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Team president says Suns may wait to use salary cap space


Posted May 3 2012 6:42AM

PHOENIX (AP) -- The Phoenix Suns will have salary cap "flexibility" in the offseason but won't be out spending money just to spend it.

Lon Babby, president of basketball operations, said in a luncheon with Phoenix area reporters Wednesday that there's "a distinct possibility" that the team might hold off with any major spending another year if the right situation doesn't come up this summer.

"We worked hard to put ourselves in this position, to have this kind of flexibility, to have a range of opportunities," Babby said, "but I am absolutely determined that we are going to be disciplined in how we approach this because we cannot get ourselves right back in the same spot that we were in by doing bad contracts, not assessing value properly, not making the right choices in terms of personnel."

Babby also said that both the organization and Steve Nash are open to the possibility of the star point guard's return for a ninth straight season with Phoenix, although that will depend on a number of factors involving Nash's and the team's desires. Nash is a free agent and says he will explore what options he has around the NBA.

"What I would say about it at this very early stage is that every indication we've gotten from Steve is not only is our spirit willing to make this happen but his spirit is willing as well," Babby said. "That doesn't mean it's going to happen. We respect his right to look around. We will work hard with him to find common ground and we'll see where that goes."

It is not as simple, he said, as Nash saying he wants to come back. There are other issues, such as the amount of a contract and its length.

"We've got to go down a road with him and see if we can find a common path, a path that makes sense for him and then makes sense for us," Babby said. "Everybody here wants Steve Nash to retire as a Phoenix Sun and we're going to work very hard to work with him to see if that can happen, but it's got to be good not only for him but it's got to be good for us, and he understands that."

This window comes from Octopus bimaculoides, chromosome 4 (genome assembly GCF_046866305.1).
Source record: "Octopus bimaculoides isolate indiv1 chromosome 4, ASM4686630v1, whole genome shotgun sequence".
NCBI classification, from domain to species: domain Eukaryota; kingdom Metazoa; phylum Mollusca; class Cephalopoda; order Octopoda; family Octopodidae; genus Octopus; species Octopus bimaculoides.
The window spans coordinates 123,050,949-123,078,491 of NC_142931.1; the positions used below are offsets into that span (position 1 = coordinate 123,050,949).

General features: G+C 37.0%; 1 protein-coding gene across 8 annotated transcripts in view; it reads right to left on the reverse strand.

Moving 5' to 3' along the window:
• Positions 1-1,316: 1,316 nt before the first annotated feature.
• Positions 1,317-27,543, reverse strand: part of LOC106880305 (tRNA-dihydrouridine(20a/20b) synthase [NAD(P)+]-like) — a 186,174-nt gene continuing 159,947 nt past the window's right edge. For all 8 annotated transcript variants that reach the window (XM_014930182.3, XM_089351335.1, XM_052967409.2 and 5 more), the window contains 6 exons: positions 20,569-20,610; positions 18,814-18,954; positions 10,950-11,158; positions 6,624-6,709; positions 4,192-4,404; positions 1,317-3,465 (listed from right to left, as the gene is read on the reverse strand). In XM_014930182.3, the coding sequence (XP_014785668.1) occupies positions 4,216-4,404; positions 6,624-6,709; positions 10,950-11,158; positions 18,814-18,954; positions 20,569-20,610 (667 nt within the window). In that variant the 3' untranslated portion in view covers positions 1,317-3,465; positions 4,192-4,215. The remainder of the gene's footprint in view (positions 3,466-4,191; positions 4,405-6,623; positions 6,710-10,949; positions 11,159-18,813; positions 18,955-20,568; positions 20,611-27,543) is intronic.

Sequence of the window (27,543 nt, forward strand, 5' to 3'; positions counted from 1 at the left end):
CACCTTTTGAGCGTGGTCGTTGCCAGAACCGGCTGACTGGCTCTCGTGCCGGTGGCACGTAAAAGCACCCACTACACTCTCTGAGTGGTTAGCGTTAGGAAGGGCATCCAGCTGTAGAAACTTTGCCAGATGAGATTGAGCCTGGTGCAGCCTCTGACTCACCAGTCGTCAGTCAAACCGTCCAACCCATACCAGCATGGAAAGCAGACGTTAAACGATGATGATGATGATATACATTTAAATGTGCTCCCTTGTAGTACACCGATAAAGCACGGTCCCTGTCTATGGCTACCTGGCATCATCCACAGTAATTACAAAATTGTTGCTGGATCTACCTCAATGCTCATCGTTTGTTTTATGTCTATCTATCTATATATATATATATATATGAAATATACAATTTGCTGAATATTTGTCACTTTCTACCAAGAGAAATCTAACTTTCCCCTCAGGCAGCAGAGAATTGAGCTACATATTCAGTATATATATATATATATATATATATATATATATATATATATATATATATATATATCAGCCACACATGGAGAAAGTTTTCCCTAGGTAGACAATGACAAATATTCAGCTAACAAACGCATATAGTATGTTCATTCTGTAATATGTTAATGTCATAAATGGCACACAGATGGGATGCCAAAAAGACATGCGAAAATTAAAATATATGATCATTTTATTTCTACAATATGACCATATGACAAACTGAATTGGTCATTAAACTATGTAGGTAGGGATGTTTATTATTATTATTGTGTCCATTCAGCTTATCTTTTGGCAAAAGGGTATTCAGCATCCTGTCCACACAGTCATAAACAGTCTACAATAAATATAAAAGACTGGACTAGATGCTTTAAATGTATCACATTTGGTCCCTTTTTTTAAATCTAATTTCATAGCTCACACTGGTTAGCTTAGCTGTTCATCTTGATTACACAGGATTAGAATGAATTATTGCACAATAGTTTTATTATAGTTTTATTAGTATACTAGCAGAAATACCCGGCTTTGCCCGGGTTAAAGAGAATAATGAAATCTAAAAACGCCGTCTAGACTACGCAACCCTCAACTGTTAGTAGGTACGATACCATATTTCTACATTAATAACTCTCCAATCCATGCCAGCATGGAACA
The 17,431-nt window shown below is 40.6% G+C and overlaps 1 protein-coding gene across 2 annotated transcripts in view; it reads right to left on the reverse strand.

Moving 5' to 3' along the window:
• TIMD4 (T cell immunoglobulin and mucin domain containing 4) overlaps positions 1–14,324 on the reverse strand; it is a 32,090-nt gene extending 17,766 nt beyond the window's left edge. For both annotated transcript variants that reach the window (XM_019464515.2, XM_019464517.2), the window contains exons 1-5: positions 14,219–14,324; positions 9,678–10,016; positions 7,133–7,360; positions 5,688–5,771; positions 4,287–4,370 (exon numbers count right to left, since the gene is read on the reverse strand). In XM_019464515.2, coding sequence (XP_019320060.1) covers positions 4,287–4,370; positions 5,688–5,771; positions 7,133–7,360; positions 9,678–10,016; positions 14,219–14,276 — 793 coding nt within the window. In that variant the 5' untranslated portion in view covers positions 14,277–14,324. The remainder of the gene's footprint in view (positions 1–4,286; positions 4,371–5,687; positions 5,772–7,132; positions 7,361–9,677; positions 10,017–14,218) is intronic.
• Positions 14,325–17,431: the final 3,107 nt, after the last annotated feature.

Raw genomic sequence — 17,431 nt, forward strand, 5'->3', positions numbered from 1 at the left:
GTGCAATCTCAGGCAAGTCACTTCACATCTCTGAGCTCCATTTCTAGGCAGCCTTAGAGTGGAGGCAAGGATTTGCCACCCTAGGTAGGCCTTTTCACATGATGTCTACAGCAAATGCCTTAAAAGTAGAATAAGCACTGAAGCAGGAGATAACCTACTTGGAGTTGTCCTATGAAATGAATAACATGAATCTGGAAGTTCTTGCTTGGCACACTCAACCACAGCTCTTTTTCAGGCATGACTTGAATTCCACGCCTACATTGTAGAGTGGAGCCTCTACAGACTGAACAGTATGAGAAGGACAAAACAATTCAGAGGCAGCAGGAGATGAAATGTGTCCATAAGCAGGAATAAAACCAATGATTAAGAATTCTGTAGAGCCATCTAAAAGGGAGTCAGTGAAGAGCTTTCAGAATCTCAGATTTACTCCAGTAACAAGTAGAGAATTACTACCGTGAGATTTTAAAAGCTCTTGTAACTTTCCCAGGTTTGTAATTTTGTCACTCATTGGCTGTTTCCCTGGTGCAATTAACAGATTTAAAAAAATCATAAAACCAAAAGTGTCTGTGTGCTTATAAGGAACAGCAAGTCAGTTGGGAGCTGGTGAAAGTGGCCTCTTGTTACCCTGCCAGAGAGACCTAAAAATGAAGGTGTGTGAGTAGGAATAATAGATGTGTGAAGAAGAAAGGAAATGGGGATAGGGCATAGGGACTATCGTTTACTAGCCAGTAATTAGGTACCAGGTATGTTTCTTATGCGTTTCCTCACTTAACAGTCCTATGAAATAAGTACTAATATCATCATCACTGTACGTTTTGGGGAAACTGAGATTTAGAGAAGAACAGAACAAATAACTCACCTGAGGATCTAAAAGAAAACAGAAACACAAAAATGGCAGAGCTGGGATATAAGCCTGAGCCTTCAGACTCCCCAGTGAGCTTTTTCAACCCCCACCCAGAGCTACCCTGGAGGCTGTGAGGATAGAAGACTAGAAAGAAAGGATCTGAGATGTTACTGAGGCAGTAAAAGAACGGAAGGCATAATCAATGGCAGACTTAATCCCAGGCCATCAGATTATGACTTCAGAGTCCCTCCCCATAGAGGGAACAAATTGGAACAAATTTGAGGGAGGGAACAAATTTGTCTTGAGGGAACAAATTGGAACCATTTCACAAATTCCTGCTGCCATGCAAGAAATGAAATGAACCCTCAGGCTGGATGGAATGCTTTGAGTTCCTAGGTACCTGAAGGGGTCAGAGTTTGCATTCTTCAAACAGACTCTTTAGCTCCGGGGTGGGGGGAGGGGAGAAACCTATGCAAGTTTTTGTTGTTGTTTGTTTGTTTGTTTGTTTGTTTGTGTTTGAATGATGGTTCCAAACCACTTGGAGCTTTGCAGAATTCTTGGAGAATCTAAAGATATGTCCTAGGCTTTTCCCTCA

Babby is aware of criticism that the Suns erred by not trading Nash this season, thereby getting some value for him rather than see him walk away as a free agent. The Suns' executive, a former sports agent for the likes of Tim Duncan and Grant Hill, said that by not trading him, the team got the benefit of another season at which Nash played at a high level. Left unsaid was the fact that there was no way the Suns would get anything close to high value in such a deal.

Besides, Babby said, "if he doesn't come back, we're going to have $10 million more of cap space."

Babby completed his second season as head of basketball operations following the departure of Steve Kerr after the team's surprise run to the Western Conference finals. Phoenix has missed the playoffs the past two seasons and three of the last four.

In other personnel matters, Babby said the 39-year-old Hill's return largely would depend on health issues. He said he couldn't imagine Hill re-signing with anyone but Phoenix. He also said he would be inclined to match any offer to restricted free agent center Robin Lopez.

Babby said the team's biggest need is for a "dynamic scorer," preferably one in the post. That's not an easy find in any year and this is not considered a great season for free agents. Babby said that rather than sign a free agent, the Suns could use some cap money for "one-sided trades." He also said the team needs to do better in the draft. Only two players on the roster, Lopez and rookie Markieff Morris, were drafted by Phoenix, discounting Nash, who was selected by the Suns but traded to Dallas before returning to the desert as a free agent.

Babby said that his experience as an agent has shown him how teams that feel desperate to do something will sign free agents to contracts far too high than would seem logical.

"As the pressure builds to do something, you get teams to make some very bad decisions, and we're not going to do that," Babby said. "I'm not going to sell false hope. We're going to move forward and we're going to build this thing brick by brick."

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